Astute readers might have noticed, **if the input data is an object, the above step 3. becomes ineffective**. Suppose the input data is a product object, we want to sort the products by their price (a class member variable), but the above algorithm can only provide the sorting result for the price.

So how can we get the sorting result for the original data? First, we calculate the "prefix sum" of `counter`

. As the name suggests, the prefix sum at index `i`

, `prefix[i]`

, equals the sum of the first `i`

elements of the array:

**The prefix sum has a clear meaning, prefix[num] - 1 represents the last occurrence index of element num in the result array res**. This information is crucial, as it tells us where each element should appear in the result array. Next, we traverse the original array

`nums`

for each element `num`

in reverse order, performing the following two steps in each iteration.- Fill
`num`

into the array`res`

at the index`prefix[num] - 1`

. - Reduce the prefix sum
`prefix[num]`

by \(1\), thus obtaining the next index to place`num`

.

After the traversal, the array `res`

contains the sorted result, and finally, `res`

replaces the original array `nums`

. The complete counting sort process is shown in Figure 11-17.

Figure 11-17 Counting sort process

The implementation code of counting sort is shown below:

```
def counting_sort(nums: list[int]):
"""Counting sort"""
# Complete implementation, can sort objects and is a stable sort
# 1. Count the maximum element m in the array
m = max(nums)
# 2. Count the occurrence of each digit
# counter[num] represents the occurrence of num
counter = [0] * (m + 1)
for num in nums:
counter[num] += 1
# 3. Calculate the prefix sum of counter, converting "occurrence count" to "tail index"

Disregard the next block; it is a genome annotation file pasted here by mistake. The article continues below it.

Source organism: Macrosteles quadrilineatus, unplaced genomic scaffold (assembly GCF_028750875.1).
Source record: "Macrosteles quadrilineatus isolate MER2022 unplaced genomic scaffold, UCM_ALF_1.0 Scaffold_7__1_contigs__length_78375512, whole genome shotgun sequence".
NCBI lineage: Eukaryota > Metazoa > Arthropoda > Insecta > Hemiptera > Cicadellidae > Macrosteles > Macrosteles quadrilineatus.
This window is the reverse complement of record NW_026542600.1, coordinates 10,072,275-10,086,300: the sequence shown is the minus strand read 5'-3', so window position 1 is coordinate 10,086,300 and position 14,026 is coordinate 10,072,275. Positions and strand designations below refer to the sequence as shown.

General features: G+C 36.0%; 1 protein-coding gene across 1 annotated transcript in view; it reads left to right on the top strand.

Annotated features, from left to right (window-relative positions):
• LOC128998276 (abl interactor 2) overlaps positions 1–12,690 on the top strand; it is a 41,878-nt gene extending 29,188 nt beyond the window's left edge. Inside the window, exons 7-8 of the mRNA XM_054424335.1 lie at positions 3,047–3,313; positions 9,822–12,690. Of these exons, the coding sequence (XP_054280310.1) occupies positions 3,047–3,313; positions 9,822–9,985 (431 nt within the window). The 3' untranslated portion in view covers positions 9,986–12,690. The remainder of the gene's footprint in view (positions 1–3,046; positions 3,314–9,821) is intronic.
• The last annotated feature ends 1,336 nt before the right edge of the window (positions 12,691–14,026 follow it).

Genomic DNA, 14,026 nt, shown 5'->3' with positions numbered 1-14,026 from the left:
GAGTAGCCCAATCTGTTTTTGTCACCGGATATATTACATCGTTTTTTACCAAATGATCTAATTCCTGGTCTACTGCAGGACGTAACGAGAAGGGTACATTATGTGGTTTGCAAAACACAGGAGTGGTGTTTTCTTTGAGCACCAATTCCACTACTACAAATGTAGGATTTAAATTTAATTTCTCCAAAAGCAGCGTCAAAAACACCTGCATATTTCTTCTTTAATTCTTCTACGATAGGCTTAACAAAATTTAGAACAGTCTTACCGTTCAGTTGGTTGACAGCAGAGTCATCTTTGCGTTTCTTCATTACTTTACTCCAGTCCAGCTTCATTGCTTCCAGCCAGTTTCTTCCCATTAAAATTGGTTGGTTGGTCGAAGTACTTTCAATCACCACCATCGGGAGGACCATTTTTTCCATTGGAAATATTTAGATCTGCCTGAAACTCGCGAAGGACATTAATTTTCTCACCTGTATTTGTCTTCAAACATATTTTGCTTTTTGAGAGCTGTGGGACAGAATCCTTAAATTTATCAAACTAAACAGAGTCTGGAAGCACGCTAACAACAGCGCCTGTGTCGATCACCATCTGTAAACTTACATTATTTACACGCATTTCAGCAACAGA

# counter[num]-1 is the last index where num appears in res
for i in range(m):
counter[i + 1] += counter[i]
# 4. Traverse nums in reverse order, placing each element into the result array res
# Initialize the array res to record results
n = len(nums)
res = [0] * n
for i in range(n - 1, -1, -1):
num = nums[i]
res[counter[num] - 1] = num # Place num at the corresponding index
counter[num] -= 1 # Decrement the prefix sum by 1, getting the next index to place num
# Use result array res to overwrite the original array nums
for i in range(n):
nums[i] = res[i]
```

```
/* Counting sort */
// Complete implementation, can sort objects and is a stable sort
void countingSort(vector<int> &nums) {
// 1. Count the maximum element m in the array
int m = 0;
for (int num : nums) {
m = max(m, num);
}
// 2. Count the occurrence of each digit
// counter[num] represents the occurrence of num
vector<int> counter(m + 1, 0);
for (int num : nums) {
counter[num]++;
}
// 3. Calculate the prefix sum of counter, converting "occurrence count" to "tail index"
// counter[num]-1 is the last index where num appears in res
for (int i = 0; i < m; i++) {
counter[i + 1] += counter[i];
}
// 4. Traverse nums in reverse order, placing each element into the result array res
// Initialize the array res to record results
int n = nums.size();